Quote of the Moment: American poet Phillis Wheatley, the drive for freedom

February 19, 2018

Poet Phillis Wheatley at the Boston Women's Memorial; Lucy Stone in the background.

Phillis Wheatley at the Boston Women’s Memorial; Lucy Stone Abigail Adams in the background.

Phillis Wheatley lived as a slave in Boston, Massachusetts, during the American Revolution. Because she wrote so well, she avoided many of the problems of slavery until her master died. She died a few years later, in poverty, never achieving the fame or income she deserved.

She wrote about the Love of Freedom:

. . . in every human Breast, God has implanted a Principle, which we call Love of Freedom; it is impatient of Oppression, and pants for Deliverance … the same Principle lives in us.

Letter to the Reverend Samson Occom, February 11, 1774

Wheatley is featured in a stunning sculpture in Boston’s Women’s Memorial, with Abigail Adams and Lucy Stone.

Boston Women's Memorial at the Commonwealth Avenue Mall, featuring Phillis Wheatley, Lucy Stone and Abigail Adams.

Boston Women’s Memorial at the Commonwealth Avenue Mall, featuring Phillis Wheatley, Lucy Stone and Abigail Adams.

More:


Phillis Wheatley: Poem for General Washington, on Presidents Day

February 19, 2018

What is a good flag flying occasion without some inspiring poetry?

Get your flag up (if it’s not up already), and read some poetry from a remarkable woman, in this encore post.

Wheatley called this a poem to “His Excellency General Washington.” Sadly, she died in 1784, so she never got to see him as president.

From the Poem-a-Day folks at the American Academy of Poets:

His Excellency General Washington
by Phillis Wheatley

George Washington

George Washington, as he appears on the one-dollar bill.

Celestial choir! enthron’d in realms of light,
Columbia’s scenes of glorious toils I write.
While freedom’s cause her anxious breast alarms,
She flashes dreadful in refulgent arms.
See mother earth her offspring’s fate bemoan,
And nations gaze at scenes before unknown!
See the bright beams of heaven’s revolving light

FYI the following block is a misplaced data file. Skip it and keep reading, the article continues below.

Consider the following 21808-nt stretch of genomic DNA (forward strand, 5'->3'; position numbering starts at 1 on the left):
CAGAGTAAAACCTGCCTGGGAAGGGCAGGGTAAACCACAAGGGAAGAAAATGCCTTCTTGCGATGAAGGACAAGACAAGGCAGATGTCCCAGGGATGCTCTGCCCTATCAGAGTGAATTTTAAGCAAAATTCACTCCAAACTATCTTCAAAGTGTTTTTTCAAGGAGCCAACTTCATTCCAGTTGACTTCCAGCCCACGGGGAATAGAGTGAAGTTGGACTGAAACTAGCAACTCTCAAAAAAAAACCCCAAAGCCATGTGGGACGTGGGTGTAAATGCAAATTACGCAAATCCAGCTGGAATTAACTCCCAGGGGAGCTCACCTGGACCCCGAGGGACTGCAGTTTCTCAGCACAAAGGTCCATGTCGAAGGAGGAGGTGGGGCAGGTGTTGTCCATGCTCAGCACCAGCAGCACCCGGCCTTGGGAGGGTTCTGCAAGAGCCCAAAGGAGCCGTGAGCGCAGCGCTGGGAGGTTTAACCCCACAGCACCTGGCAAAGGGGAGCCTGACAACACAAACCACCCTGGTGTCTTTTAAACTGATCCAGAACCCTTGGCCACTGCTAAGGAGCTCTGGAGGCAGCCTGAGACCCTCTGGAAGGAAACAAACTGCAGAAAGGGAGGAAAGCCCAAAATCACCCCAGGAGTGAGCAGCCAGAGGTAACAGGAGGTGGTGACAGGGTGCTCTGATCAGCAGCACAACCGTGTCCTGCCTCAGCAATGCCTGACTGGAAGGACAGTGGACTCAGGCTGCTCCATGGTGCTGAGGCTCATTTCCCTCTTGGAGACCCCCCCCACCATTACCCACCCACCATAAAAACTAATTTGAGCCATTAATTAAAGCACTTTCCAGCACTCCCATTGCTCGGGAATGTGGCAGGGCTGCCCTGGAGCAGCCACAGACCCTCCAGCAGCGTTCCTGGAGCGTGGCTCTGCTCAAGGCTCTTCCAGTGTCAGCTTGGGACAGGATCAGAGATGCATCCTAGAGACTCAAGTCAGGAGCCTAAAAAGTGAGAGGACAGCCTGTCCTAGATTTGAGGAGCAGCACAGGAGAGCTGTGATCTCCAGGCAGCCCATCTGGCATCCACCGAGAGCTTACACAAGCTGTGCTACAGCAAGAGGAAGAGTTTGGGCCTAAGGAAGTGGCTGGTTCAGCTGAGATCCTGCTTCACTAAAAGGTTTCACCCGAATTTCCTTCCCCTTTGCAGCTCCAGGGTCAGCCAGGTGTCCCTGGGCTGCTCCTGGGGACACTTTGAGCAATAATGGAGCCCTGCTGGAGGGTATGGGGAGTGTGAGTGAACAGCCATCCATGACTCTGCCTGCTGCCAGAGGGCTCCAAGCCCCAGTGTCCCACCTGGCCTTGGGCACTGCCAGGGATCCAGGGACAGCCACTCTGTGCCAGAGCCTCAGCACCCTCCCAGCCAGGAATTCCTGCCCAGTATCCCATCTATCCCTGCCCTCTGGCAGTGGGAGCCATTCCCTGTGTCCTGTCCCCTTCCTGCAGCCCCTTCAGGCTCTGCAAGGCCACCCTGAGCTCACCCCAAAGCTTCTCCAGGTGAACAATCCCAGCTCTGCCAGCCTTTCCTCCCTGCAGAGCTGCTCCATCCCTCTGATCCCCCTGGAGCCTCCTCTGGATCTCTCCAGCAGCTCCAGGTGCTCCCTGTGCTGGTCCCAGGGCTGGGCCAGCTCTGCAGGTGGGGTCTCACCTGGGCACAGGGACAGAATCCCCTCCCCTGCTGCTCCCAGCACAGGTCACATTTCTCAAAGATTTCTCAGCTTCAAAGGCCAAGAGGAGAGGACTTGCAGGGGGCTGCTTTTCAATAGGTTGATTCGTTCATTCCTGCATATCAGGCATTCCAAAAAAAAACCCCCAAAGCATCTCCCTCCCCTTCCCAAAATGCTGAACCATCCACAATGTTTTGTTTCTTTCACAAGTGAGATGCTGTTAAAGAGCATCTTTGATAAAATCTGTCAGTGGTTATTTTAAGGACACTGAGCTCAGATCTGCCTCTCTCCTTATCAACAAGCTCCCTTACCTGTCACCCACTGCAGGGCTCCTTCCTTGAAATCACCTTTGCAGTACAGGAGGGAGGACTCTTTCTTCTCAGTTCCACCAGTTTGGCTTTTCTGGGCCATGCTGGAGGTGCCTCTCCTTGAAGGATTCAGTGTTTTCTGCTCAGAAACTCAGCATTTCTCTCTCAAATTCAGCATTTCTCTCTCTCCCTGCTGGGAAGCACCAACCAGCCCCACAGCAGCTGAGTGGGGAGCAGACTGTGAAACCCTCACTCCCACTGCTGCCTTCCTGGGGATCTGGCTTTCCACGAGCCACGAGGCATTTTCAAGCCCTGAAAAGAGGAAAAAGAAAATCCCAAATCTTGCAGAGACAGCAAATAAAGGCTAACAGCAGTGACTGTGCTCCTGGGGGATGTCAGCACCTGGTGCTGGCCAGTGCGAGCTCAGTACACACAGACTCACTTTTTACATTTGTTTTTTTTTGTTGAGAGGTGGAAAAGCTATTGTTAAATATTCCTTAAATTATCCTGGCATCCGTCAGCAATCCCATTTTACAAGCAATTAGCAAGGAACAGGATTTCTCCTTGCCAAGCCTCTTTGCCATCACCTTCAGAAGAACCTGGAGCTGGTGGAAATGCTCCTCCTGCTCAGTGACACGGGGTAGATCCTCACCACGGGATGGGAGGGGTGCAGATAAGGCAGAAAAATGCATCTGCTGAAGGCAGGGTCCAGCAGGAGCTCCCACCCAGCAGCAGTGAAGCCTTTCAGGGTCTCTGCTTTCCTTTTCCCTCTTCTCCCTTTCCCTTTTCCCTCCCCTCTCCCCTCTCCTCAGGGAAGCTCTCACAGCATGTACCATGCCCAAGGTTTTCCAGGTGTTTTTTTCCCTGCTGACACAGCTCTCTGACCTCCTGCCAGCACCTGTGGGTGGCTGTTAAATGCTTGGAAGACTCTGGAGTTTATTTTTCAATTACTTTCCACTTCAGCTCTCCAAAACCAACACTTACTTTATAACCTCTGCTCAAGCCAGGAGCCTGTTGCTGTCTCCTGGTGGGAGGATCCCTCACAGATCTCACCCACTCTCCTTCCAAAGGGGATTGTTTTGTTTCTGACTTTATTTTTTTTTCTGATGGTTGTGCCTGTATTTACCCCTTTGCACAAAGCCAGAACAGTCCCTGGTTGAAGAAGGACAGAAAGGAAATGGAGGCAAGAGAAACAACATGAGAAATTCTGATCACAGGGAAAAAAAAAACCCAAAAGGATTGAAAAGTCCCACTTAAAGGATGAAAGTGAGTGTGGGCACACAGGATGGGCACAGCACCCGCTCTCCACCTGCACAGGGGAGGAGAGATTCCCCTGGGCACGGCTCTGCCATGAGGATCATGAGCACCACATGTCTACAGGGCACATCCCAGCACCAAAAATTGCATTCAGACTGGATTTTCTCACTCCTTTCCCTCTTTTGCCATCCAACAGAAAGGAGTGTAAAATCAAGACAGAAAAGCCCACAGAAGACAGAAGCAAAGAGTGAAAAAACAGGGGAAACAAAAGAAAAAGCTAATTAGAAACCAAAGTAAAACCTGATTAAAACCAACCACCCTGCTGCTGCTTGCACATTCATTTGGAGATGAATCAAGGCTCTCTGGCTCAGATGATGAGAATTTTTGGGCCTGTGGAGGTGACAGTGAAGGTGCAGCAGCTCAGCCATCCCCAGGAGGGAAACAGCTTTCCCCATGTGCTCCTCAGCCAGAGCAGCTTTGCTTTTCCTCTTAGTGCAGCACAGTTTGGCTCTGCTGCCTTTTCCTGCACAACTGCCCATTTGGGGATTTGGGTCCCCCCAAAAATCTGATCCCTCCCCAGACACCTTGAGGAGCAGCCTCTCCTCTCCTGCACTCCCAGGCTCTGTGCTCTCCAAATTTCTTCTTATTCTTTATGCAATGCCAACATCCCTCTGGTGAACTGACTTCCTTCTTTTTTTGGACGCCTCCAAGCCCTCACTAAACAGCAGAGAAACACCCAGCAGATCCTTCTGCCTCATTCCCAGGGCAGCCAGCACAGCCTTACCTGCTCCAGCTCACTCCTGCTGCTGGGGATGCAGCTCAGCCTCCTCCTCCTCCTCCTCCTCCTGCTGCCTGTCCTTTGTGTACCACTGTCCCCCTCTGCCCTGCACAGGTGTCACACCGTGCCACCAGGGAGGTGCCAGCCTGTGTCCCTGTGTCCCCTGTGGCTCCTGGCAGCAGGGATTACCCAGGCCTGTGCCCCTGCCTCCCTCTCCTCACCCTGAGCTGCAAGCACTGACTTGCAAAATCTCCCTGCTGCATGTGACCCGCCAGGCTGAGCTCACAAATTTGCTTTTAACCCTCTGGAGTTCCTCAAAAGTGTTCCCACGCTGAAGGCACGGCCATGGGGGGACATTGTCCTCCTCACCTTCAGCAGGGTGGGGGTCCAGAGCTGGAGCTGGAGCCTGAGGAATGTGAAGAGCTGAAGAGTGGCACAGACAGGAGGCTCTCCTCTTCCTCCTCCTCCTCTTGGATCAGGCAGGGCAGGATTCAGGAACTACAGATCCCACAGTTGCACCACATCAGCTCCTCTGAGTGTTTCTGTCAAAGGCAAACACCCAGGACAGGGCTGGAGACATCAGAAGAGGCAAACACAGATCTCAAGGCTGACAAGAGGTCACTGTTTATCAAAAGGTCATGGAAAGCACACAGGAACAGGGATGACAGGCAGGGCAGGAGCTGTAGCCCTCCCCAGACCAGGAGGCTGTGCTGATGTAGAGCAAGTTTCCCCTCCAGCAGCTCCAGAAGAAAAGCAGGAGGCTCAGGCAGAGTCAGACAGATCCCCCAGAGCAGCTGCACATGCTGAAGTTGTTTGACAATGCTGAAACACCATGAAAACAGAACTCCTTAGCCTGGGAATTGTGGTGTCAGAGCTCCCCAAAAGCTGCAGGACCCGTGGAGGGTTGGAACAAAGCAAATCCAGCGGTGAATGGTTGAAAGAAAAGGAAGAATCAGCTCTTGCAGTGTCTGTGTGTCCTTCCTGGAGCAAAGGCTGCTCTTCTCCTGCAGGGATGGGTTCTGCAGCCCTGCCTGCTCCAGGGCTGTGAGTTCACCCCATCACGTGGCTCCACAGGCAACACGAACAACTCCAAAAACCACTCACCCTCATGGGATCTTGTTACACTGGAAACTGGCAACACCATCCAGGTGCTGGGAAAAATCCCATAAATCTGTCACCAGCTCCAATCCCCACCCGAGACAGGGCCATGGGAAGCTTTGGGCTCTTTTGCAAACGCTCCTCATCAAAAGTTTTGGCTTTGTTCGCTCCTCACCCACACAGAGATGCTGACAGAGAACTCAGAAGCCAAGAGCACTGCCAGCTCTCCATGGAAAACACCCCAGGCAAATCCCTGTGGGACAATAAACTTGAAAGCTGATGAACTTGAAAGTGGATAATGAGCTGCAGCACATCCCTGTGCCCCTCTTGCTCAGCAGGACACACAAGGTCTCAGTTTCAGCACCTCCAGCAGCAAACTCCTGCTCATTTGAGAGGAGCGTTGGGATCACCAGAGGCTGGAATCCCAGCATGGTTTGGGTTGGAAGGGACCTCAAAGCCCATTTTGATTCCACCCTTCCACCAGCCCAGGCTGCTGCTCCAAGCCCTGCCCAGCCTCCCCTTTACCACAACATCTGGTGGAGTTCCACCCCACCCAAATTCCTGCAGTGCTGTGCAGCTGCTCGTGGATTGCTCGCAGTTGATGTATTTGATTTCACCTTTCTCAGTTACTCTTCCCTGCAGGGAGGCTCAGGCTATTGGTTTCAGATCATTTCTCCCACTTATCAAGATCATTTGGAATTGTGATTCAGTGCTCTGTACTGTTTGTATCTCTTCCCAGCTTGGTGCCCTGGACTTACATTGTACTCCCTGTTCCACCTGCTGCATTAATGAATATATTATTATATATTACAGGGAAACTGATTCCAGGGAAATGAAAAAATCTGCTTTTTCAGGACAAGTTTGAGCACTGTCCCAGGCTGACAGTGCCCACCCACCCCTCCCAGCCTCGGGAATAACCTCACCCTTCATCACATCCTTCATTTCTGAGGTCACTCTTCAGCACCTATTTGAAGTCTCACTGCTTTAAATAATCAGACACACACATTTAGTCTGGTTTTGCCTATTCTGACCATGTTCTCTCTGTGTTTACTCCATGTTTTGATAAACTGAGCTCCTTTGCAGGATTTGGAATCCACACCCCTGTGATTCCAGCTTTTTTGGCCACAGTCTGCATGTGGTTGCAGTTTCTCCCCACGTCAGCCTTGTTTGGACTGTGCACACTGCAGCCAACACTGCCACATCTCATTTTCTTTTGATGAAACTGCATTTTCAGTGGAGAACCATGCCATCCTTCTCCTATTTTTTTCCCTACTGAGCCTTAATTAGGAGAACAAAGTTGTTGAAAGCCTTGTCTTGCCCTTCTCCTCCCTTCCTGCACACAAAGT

Involved in sorrows and the veil of night!

The Goddess comes, she moves divinely fair,
Olive and laurel binds Her golden hair:
Wherever shines this native of the skies,
Unnumber’d charms and recent graces rise.

Muse! Bow propitious while my pen relates
How pour her armies through a thousand gates,
As when Eolus heaven’s fair face deforms,
Enwrapp’d in tempest and a night of storms;
Astonish’d ocean feels the wild uproar,
The refluent surges beat the sounding shore;
Or think as leaves in Autumn’s golden reign,
Such, and so many, moves the warrior’s train.
In bright array they seek the work of war,
Where high unfurl’d the ensign waves in air.
Shall I to Washington their praise recite?
Enough thou know’st them in the fields of fight.
Thee, first in peace and honors—we demand
The grace and glory of thy martial band.
Fam’d for thy valour, for thy virtues more,
Hear every tongue thy guardian aid implore!

One century scarce perform’d its destined round,
When Gallic powers Columbia’s fury found;
And so may you, whoever dares disgrace
The land of freedom’s heaven-defended race!
Fix’d are the eyes of nations on the scales,
For in their hopes Columbia’s arm prevails.
Anon Britannia droops the pensive head,
While round increase the rising hills of dead.
Ah! Cruel blindness to Columbia’s state!
Lament thy thirst of boundless power too late.

Proceed, great chief, with virtue on thy side,
Thy ev’ry action let the Goddess guide.
A crown, a mansion, and a throne that shine,
With gold unfading, WASHINGTON! Be thine.

American Poet Phyllis Wheatley, detail from the Boston Women's Memorial on Commonwealth Ave.

American Poet Phillis Wheatley, detail from the Boston Women’s Memorial on Commonwealth Ave.

Who was the inspiring woman, Phillis Wheatley? Read her biography at the Academy of American Poets site.

Phillis Wheatley was the first black poet in America to publish a book. She was born around 1753 in West Africa and brought to New England in 1761, where John Wheatley of Boston purchased her as a gift for his wife. Although they brought her into the household as a slave, the Wheatleys took a great interest in Phillis’s education. Many biographers have pointed to her precocity; Wheatley learned to read and write English by the age of nine, and she became familiar with Latin, Greek, the Bible, and selected classics at an early age. She began writing poetry at thirteen, modeling her work on the English poets of the time, particularly John Milton, Thomas Gray, and Alexander Pope. Her poem “On the Death of the Rev. Mr. George Whitefield” was published as a broadside in cities such as Boston, New York, and Philadelphia and garnered Wheatley national acclaim. This poem was also printed in London. Over the next few years, she would print a number of broadsides elegizing prominent English and colonial leaders.

More, at the AAP site.

Remember to fly your flag today, February 19, for Presidents Day. If you wish, you may fly it again on February 22, the birthday of George Washington (on the Gregorian Calendar).

This is an encore post.

Yes, this is an encore post. Defeating ignorance takes patience and perseverance.


%d bloggers like this: